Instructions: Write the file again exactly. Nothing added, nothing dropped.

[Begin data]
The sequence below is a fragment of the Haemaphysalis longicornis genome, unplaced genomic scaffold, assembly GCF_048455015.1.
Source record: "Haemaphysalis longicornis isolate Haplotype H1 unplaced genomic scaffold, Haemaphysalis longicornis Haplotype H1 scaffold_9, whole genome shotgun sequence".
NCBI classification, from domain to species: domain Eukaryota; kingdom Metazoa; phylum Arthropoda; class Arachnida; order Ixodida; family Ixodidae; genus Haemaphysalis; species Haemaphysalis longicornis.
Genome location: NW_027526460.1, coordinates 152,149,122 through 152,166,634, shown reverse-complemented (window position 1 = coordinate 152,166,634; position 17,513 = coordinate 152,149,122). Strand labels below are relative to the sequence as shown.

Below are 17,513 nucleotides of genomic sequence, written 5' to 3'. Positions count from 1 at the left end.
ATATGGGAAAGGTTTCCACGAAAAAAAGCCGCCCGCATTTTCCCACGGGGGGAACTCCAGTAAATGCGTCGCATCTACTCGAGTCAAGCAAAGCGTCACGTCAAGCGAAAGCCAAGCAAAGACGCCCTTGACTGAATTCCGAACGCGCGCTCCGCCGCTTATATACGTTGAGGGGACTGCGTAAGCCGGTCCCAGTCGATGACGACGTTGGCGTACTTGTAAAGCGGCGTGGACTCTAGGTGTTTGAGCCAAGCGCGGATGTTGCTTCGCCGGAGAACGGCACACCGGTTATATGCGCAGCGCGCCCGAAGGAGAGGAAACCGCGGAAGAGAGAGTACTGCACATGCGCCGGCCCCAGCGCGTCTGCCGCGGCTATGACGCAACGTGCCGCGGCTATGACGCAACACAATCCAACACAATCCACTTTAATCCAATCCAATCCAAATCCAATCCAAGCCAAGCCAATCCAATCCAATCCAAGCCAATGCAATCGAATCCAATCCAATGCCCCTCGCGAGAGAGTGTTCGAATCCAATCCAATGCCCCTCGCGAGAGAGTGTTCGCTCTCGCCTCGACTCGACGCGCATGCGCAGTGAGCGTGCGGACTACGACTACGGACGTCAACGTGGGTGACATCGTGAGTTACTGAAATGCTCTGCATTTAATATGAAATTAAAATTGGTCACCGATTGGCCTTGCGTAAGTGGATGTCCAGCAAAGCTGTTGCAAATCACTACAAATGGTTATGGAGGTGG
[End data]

The sequence below is a fragment of the Haemaphysalis longicornis genome, unplaced genomic scaffold, assembly GCF_048455015.1.
Source record: "Haemaphysalis longicornis isolate Haplotype H1 unplaced genomic scaffold, Haemaphysalis longicornis Haplotype H1 scaffold_9, whole genome shotgun sequence".
NCBI classification, from domain to species: domain Eukaryota; kingdom Metazoa; phylum Arthropoda; class Arachnida; order Ixodida; family Ixodidae; genus Haemaphysalis; species Haemaphysalis longicornis.
Genome location: NW_027526460.1, coordinates 152,149,122 through 152,166,634, shown reverse-complemented (window position 1 = coordinate 152,166,634; position 17,513 = coordinate 152,149,122). Strand labels below are relative to the sequence as shown.

Below are 17,513 nucleotides of genomic sequence, written 5' to 3'. Positions count from 1 at the left end.
ATATGGGAAAGGTTTCCACGAAAAAAAGCCGCCCGCATTTTCCCACGGGGGGAACTCCAGTAAATGCGTCGCATCTACTCGAGTCAAGCAAAGCGTCACGTCAAGCGAAAGCCAAGCAAAGACGCCCTTGACTGAATTCCGAACGCGCGCTCCGCCGCTTATATACGTTGAGGGGACTGCGTAAGCCGGTCCCAGTCGATGACGACGTTGGCGTACTTGTAAAGCGGCGTGGACTCTAGGTGTTTGAGCCAAGCGCGGATGTTGCTTCGCCGGAGAACGGCACACCGGTTATATGCGCAGCGCGCCCGAAGGAGAGGAAACCGCGGAAGAGAGAGTACTGCACATGCGCCGGCCCCAGCGCGTCTGCCGCGGCTATGACGCAACGTGCCGCGGCTATGACGCAACACAATCCAACACAATCCACTTTAATCCAATCCAATCCAAATCCAATCCAAGCCAAGCCAATCCAATCCAATCCAAGCCAATGCAATCGAATCCAATCCAATGCCCCTCGCGAGAGAGTGTTCGAATCCAATCCAATGCCCCTCGCGAGAGAGTGTTCGCTCTCGCCTCGACTCGACGCGCATGCGCAGTGAGCGTGCGGACTACGACTACGGACGTCAACGTGGGTGACATCGTGAGTTACTGAAATGCTCTGCATTTAATATGAAATTAAAATTGGTCACCGATTGGCCTTGCGTAAGTGGATGTCCAGCAAAGCTGTTGCAAATCACTACAAATGGTTATGGAGGTGG